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What's with the Santoku?

post #1 of 23
Thread Starter 
It seems that Santokus are the most popular knife out there right now, but why? I tried a Mundial Santoku for a variety of tasks and I would have rather had a Chef's Knife in my hand for each one. Function or fad?
post #2 of 23

Let me qualify this by stating I have never used one...

I suppose the price tag stopped me...

I think that it is partly (well maybe mostly) 'hype'. After all, in Japan they are famous for Samurai swords meticulously crafted and sharper than a slice of obsidian.

Drag that image into modern day technology and marketing and you have Santoku. Like I said, I don't know anything about it but I'm virtually certain it still needs sharpening like any other Chef's knife.

Just my humble opinion. A properly maintained Chef's knife that you are familiar with can cut a tomato just like anything else. After all, the produce you are slicing into doesn't really care.

April
post #3 of 23
I think it is supposed to be a cross between a chefs knife & an orental cleaver. I do not like the feel :( I'll stick with a seperate chefs knife & cleaver.
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post #4 of 23
It depends what you're doing. They're not necessarily better. They're normally thinner and stiffer than similarly sized european Chef's knife which are traits I like.

I also enjoy wide chord blades. I find they help me maintain even thin slices. The granton hollowing isn't important to me.

I also like the minimal curve to the edge. Yes, it doesn't rock along the curve as a French knife does, but it rocks off the tip just fine.

It doesn't replace a French/German Chef's knife for me but I like it for vegetables and other thin cutting tasks.
post #5 of 23
Pupon, let's turn the tables for a minute, O.K. Let's pretend you're a famous knife maker and you want to increase your sales, what do you do?

Can we combine the knife with a computer or software, built in video camera, MP3 player/bluetooth, or at least with some neat down loadable operating instructions with a pdf file?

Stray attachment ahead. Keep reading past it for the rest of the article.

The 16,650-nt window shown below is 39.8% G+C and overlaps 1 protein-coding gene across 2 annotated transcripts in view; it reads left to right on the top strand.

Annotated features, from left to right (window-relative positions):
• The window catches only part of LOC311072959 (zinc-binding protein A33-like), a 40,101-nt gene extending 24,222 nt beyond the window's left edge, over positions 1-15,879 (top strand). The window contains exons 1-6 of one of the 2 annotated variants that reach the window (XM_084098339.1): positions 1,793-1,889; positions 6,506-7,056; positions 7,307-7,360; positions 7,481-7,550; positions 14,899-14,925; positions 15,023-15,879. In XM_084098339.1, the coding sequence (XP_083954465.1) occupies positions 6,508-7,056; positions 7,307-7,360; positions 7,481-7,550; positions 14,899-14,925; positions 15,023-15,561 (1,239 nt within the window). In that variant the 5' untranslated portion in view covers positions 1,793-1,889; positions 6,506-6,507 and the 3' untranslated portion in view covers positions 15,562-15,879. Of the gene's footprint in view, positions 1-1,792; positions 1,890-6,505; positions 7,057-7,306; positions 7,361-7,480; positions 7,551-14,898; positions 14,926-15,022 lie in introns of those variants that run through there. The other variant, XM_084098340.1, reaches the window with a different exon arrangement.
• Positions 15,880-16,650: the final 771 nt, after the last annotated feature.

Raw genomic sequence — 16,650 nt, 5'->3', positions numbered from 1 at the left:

No...

Spend a few million on R & D for portable lasers or high-pressure-micro-orifice cutting devices?
No..

Lobby Congress to invent/ promote new meats and vegetables that require different knives to process this stuff?
No...

Make the same kind of knife as we've done for the last zillion years but with some new wild and weird supermetal?
Yes

Ressurect the "kullenschliff" grind that's been around for at least 80 years, gave it a new name like "Granton edge", stick it on every knife--doesn't matter if it's applicable or not-- and tell everyone they're eejits if they don't have one?
Yes

Re-invent the cleaver, stick a granton edge on it, advertise/promote heavily, and tell everyone they're eejits if they don't have one
Yes.
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post #6 of 23
Thread Starter 
ahhh so i was correct. Manufacturer generated fad. Glad we cleared that up!
post #7 of 23
Um, no. As with anything it is a matter of taste. I am very pleased with my Santoku and use it as my primary knife for just about everything. Before I bought it I used a classic chef's knife and there is nothing wrong with that knife either. It is just what feels good in my hand. At the end of the day if you have to hold one tool primarily for 10 hours a day you must appreciate options in the market place for choosing that tool.
post #8 of 23
"Love the Santuko". I use it everyday for mutiple tasks. Being a woman Chef with a tiny hand, the 6" Santuko is my best friend!!!!
post #9 of 23
"I want one of those knives Rachel Ray has..." is what a friend told me.

dont get me wrong, at the moment my main knife is a 9" santuko but all the TV chefs are using them and i think that has a lot to do with the "hype". Mostly i just stick with what is most comfortable in my hand.
post #10 of 23
I have a 7" Santuko that I like very much. I find the thinner blade better for slicing and dicing than the thicker chef knife. It is not for every task though. It is too light in my opinion to do some of the heavier work that a good chef's knife will do, like chop sweet potatoes or butternut squash for example. I wouldn't use it to trim a pork tenderlion either; it's the wrong shape. It's good for what it does but as with most knives it has its limitations.